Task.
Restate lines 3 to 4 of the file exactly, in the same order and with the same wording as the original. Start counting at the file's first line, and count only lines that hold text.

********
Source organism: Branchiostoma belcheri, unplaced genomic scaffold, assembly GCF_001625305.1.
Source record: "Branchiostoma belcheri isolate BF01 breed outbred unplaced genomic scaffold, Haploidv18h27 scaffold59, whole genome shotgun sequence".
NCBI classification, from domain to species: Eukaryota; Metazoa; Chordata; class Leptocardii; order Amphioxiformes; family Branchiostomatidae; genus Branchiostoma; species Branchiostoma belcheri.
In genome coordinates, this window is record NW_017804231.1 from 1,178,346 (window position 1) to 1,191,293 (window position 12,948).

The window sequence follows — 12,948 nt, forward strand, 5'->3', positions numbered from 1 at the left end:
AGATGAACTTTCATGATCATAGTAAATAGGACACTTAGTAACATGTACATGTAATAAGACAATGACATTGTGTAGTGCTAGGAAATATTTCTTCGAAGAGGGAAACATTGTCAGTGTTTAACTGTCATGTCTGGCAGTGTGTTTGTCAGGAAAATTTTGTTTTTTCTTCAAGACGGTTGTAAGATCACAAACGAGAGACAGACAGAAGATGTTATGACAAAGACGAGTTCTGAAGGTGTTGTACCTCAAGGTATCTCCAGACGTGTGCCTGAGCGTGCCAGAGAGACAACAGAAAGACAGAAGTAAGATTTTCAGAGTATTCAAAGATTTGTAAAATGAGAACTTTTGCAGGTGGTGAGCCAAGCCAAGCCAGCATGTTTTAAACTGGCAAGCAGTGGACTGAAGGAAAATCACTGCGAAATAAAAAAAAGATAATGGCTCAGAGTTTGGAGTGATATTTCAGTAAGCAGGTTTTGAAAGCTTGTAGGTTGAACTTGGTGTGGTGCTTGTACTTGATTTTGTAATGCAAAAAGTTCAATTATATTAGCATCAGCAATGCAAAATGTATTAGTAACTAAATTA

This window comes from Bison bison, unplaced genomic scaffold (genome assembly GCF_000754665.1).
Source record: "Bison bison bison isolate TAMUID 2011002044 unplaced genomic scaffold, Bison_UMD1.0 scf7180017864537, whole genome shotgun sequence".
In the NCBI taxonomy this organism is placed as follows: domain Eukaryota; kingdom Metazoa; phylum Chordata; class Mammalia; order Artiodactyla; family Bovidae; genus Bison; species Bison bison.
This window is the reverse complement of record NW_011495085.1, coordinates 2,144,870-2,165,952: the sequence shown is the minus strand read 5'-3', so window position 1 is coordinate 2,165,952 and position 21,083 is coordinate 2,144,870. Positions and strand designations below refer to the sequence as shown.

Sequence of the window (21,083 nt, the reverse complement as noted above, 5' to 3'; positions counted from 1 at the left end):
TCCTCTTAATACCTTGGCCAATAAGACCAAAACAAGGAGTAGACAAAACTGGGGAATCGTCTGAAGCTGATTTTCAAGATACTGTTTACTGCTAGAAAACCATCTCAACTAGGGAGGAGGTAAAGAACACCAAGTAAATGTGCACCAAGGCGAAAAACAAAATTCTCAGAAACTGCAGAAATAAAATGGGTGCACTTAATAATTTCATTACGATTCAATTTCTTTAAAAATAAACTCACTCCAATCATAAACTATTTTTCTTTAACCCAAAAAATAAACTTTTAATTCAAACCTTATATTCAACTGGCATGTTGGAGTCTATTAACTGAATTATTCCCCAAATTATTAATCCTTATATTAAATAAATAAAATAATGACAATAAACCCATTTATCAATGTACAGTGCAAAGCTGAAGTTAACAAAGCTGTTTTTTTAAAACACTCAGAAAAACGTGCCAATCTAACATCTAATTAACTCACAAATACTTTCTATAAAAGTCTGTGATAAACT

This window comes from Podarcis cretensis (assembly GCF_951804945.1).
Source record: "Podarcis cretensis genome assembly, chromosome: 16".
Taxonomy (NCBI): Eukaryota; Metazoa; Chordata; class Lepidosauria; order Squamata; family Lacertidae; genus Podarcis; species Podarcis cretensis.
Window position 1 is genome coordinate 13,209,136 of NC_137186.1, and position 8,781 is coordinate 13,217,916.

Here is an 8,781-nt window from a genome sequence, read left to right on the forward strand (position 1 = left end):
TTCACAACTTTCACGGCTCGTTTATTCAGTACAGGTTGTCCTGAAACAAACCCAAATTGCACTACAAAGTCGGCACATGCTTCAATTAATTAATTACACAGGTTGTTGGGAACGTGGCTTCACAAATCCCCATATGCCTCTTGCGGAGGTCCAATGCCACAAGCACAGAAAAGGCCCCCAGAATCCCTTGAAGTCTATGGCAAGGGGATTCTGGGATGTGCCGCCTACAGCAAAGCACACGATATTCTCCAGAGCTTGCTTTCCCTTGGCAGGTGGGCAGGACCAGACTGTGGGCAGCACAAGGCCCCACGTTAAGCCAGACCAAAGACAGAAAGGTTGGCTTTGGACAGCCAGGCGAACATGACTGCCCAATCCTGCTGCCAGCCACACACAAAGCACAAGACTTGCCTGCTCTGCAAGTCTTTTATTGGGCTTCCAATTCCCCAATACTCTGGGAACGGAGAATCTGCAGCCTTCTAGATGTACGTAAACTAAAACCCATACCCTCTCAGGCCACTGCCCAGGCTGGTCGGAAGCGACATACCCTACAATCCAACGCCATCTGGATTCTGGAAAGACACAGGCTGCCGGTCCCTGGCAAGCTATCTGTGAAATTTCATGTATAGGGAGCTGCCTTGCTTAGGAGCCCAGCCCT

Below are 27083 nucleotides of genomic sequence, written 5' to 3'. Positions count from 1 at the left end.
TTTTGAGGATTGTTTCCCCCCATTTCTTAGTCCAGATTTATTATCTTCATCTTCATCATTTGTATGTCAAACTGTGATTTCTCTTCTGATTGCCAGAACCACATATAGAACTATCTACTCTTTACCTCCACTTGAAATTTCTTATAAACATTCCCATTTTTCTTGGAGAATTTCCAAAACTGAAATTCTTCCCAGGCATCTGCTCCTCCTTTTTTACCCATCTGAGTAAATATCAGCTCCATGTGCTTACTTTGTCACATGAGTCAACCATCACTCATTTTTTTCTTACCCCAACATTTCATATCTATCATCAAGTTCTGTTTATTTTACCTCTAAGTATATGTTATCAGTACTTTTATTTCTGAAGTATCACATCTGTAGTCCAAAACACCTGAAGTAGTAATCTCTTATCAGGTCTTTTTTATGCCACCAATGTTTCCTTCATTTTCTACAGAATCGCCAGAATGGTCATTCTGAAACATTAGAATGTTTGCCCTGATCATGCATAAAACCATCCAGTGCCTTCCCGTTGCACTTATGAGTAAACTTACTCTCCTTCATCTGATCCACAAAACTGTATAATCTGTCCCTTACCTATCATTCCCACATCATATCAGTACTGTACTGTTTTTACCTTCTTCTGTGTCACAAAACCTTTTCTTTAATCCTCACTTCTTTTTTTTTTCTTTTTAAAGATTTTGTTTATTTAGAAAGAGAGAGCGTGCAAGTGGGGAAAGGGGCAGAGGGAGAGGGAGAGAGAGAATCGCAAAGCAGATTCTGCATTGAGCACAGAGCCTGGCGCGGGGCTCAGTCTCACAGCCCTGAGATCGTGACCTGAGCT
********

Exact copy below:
NCBI classification, from domain to species: Eukaryota; Metazoa; Chordata; class Leptocardii; order Amphioxiformes; family Branchiostomatidae; genus Branchiostoma; species Branchiostoma belcheri.
In genome coordinates, this window is record NW_017804231.1 from 1,178,346 (window position 1) to 1,191,293 (window position 12,948).